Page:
298 Mass. 270

April 9, 1937 - September 17, 1937

Court Below: Superior Court, Suffolk County


Negligence, Gross, Motor vehicle, In use of way.

Evidence that the driver of an automobile going thirty-five miles an hour turned around while he put in back of him a suit case which he had picked up from the floor in front warranted a finding of deliberate inattention to his driving and of gross negligence on his part.

TWO ACTIONS OF TORT. Writs in the Superior Court dated May 9, 1933.

The actions were tried before Donahue, J.

H. J. Stein, for the plaintiffs.

W. G. Reed, for the defendant.

LUMMUS, J. The first action is brought by a minor, hereinafter called the plaintiff, who was injured while riding as a guest in an automobile operated by the defendant. The second action is prosecuted by the administratrix of the plaintiff's father to recover consequential damages. The judge directed a verdict for the defendant in each case. The only question is whether there was evidence of gross negligence on the part of the defendant.

The evidence for the plaintiff was as follows: The plaintiff and the defendant were classmates at high school. The defendant undertook as a favor to drive the plaintiff to Brookline. They sat side by side. The plaintiff's suitcase, "two feet long, eight inches high, and a foot deep," was on the floor under her feet. During the journey, although the plaintiff assured him that the suitcase did not trouble her, the defendant reached down, notwithstanding her protest, took the suitcase from under her feet, turned around, and put the suitcase back of him. During this proceeding, the automobile, going at the rate of thirty-five or forty miles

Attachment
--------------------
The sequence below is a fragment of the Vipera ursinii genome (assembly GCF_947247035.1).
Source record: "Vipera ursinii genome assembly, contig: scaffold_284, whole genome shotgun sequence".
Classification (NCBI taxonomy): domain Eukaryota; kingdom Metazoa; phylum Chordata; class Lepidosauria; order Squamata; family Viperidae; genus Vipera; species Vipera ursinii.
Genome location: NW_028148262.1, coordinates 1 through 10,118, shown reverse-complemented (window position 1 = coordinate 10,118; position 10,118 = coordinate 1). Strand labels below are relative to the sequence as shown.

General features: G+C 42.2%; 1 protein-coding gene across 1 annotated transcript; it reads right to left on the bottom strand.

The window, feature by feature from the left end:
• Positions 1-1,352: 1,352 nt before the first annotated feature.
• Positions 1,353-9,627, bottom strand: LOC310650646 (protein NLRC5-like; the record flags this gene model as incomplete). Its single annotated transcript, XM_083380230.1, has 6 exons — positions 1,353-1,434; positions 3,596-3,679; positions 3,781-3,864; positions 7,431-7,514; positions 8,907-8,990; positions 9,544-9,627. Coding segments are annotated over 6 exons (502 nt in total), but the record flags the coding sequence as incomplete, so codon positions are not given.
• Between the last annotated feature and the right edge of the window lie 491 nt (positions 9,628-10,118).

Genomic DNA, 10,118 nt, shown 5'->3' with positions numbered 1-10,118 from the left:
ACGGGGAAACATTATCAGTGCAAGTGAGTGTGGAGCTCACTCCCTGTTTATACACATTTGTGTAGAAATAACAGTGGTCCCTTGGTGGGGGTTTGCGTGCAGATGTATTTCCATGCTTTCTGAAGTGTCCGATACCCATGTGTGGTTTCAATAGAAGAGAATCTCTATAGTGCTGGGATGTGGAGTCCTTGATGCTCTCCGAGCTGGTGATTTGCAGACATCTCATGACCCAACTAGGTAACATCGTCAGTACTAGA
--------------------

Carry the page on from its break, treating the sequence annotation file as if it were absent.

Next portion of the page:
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an hour, ran off the road to the right into a tree, and the plaintiff was hurt.

One of the "more common indicia of gross negligence" is "deliberate inattention" to the operation of an automobile. Lynch v. Springfield Safe Deposit & Trust Co. 294 Mass. 170, 172. Such inattention is evidence of "want of even scant care" within the definition of gross negligence in Altman v. Aronson, 231 Mass. 588, 591. In the following cases deliberate inattention to the operation of an automobile has constituted important evidence of gross negligence. Rog v. Eltis, 269 Mass. 466. Blood v. Adams, 269 Mass. 480. Kirby v. Keating, 271 Mass. 390. Meeney v. Doyle, 276 Mass. 218. Green v. Hoffarth, 277 Mass. 508, 516. Dow v. Lipsitz, 283 Mass. 132. Crowley v. Fisher, 284 Mass. 205. Copeland v. Russell, 290 Mass. 542. Cycz v. Dugal, 295 Mass. 417. O'Toole v. Magoon, 295 Mass. 527. Smith v. Axtman, 296 Mass. 512. Moore v. Patrone, ante, 198. We think that there was evidence of deliberate inattention within these authorities, and that the case does not fall within decisions holding that a momentary turning of the eyes from the road is not of itself evidence of gross negligence. Curley v. Mahan, 288 Mass. 369, 374. Adamian v. Messerlian, 292 Mass. 275, 277. Folan v. Price, 293 Mass. 76. Woods v. Woods, 295 Mass. 238, 243-244. Cahalane v. Dennery, ante, 34.

Exceptions sustained.